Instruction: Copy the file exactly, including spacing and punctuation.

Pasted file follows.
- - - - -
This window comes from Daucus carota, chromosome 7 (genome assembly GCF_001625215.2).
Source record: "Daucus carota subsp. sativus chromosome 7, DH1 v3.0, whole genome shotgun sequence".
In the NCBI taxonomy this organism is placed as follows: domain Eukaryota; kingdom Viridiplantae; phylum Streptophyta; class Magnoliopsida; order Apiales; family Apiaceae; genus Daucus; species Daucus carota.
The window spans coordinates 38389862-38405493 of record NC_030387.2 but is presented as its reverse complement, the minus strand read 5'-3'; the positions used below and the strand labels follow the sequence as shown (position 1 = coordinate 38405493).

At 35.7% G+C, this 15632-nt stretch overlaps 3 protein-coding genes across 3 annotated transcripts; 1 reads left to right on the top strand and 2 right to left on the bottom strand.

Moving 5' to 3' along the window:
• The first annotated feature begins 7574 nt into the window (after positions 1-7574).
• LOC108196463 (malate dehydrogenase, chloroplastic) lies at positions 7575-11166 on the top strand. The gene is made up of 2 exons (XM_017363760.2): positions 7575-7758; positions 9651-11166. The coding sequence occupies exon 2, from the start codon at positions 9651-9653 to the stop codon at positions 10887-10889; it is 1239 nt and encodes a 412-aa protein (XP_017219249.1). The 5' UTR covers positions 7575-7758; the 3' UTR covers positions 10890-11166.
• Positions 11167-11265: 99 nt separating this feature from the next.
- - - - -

This window comes from Daucus carota, chromosome 7 (genome assembly GCF_001625215.2).
Source record: "Daucus carota subsp. sativus chromosome 7, DH1 v3.0, whole genome shotgun sequence".
In the NCBI taxonomy this organism is placed as follows: domain Eukaryota; kingdom Viridiplantae; phylum Streptophyta; class Magnoliopsida; order Apiales; family Apiaceae; genus Daucus; species Daucus carota.
The window spans coordinates 38389862-38405493 of record NC_030387.2 but is presented as its reverse complement, the minus strand read 5'-3'; the positions used below and the strand labels follow the sequence as shown (position 1 = coordinate 38405493).

At 35.7% G+C, this 15632-nt stretch overlaps 3 protein-coding genes across 3 annotated transcripts; 1 reads left to right on the top strand and 2 right to left on the bottom strand.

Moving 5' to 3' along the window:
• The first annotated feature begins 7574 nt into the window (after positions 1-7574).
• LOC108196463 (malate dehydrogenase, chloroplastic) lies at positions 7575-11166 on the top strand. The gene is made up of 2 exons (XM_017363760.2): positions 7575-7758; positions 9651-11166. The coding sequence occupies exon 2, from the start codon at positions 9651-9653 to the stop codon at positions 10887-10889; it is 1239 nt and encodes a 412-aa protein (XP_017219249.1). The 5' UTR covers positions 7575-7758; the 3' UTR covers positions 10890-11166.
• Positions 11167-11265: 99 nt separating this feature from the next.